Ruiz sees “understandable” that someone gets angry if its contents are used, but insists that they are anecdotal cases and there are more robberies between students than from students to teachers. Complaints from different faculties have reached the legal services of the Autonomous University of Madrid, and that is why last March they contacted Cedro (Spanish Center for Reprographic Rights), highlighted from the press department. The communication services of the universities of Seville, Complutense and Malaga also confirm that they have received complaints from their teachers that are resolved by talking to the company. “Teachers are reassured when they see that things are often uploaded due to ignorance. Most of them do it to help, not for money ”, says Ruiz, who assures that“ some teachers also upload content ”.

Authorship problems

Javier Díaz de Olarte, head of Cedro’s legal department, believes that in the preparation and, above all, subsequent distribution and commercialization of the notes, there may be an infringement of intellectual property, since the class is a work that corresponds to the teacher, who he is its author, and the student acts only as a mere copyist, “a stenographer of the old ones.” What he does not doubt is that a breach is incurred when the cover, the index or a chapter of a book is uploaded to that web page. They violate the law, in their opinion, the student and the platform that they want to obtain economic benefit. Ruiz emphasizes that as soon as a case is detected, they react as required by law. “YouTube also removes content,” he recalls.

“It is a very suggestive page, but it can become a minefield. It seems very collaborative but there are losers. The teacher strives to improve the classes, to introduce new references … ”, continues Díaz de Olarte. “A culture of intellectual property is lacking. There is no infringement when one takes advantage of the creativity of others because it is something immaterial ”. Cedro has for 15 years a program for schoolchildren to learn to respect copyrights, called Es de Libro. 34,900 adolescents and 3,700 teachers have already passed through it.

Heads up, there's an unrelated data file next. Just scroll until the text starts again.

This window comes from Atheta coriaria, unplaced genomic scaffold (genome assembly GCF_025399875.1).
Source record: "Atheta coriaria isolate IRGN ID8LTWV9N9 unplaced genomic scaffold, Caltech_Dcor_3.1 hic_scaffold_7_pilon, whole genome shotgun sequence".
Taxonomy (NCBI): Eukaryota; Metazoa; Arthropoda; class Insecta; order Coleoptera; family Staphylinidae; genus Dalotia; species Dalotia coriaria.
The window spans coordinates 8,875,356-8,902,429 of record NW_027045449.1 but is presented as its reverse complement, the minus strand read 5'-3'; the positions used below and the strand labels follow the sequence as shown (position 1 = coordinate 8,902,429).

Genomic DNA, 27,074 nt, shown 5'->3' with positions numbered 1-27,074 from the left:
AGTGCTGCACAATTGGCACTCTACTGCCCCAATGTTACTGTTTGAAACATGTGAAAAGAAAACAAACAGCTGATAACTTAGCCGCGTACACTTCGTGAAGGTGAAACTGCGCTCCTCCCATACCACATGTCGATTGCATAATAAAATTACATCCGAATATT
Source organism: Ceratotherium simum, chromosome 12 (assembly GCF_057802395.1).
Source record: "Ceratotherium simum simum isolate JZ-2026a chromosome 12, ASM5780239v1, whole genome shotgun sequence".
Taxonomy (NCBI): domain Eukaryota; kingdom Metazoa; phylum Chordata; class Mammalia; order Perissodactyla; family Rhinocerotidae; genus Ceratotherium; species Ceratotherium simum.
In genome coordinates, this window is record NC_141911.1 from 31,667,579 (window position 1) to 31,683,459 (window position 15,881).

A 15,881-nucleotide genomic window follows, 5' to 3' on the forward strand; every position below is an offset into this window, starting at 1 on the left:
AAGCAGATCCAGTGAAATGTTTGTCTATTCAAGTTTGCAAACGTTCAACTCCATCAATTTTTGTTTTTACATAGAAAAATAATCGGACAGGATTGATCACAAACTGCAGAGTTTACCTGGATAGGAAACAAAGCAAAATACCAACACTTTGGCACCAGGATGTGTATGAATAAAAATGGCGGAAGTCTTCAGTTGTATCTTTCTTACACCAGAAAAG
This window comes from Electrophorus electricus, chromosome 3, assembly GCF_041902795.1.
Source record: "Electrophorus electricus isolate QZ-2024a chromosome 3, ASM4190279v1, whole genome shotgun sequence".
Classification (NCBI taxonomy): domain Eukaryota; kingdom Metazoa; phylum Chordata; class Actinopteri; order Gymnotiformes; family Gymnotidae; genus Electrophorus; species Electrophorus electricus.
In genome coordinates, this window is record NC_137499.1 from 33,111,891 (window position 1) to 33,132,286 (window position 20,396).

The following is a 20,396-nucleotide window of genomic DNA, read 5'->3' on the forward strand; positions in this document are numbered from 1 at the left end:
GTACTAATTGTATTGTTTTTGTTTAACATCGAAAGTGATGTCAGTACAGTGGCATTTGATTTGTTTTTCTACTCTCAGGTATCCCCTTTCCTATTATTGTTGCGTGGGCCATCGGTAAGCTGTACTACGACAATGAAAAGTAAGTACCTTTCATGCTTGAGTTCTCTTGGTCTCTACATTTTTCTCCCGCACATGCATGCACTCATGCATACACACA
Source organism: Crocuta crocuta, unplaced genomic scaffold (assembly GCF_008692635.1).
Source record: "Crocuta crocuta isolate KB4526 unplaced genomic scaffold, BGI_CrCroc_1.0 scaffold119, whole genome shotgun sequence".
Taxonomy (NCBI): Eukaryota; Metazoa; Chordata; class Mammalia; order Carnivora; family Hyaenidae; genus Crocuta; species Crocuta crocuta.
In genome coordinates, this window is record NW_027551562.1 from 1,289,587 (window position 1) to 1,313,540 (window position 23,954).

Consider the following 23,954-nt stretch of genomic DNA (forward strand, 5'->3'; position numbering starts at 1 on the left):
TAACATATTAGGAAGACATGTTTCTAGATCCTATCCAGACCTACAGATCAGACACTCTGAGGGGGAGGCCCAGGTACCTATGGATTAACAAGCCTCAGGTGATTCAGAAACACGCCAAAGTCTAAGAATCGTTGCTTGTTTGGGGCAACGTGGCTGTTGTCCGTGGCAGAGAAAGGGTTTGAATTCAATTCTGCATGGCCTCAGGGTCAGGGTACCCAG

A professor of letters at the University of Seville, from anonymity, ironically over the phone: ¿[Que] students earn money with our notes and we don’t? ”. He explains that he has stopped delivering the PowerPoint presentations of his classes. “If they sell them, unless they do it and take notes. My time and work have cost me ”, he reflects.

Yiyi López Gándara, who trains future English teachers at the University of Seville, has been worried about the Woulah platform for years, but says it is not supported by the campus or by employers. Every time he finds notes or other materials of his, he takes action. “The problem is that there is no legal mechanism to prevent it from happening. If you want to report you have to go document by document, put the name of the file, the person who uploaded it … and they remove it, ”he says. The problem is less, he assures, with the master’s students: “They have another perspective, as they have done a final degree project, they know what copyright is, to cite the sources …”.

López Gándara believes that this platform does not influence his evaluation. “There has always been a market for notes. I evaluate by competences, with work, presentations, activities … ”. Although he does believe that it can encourage dropouts in classes in which memory tests are proposed. “Although with the same notes one can get a 0 and another a 10,” he warns.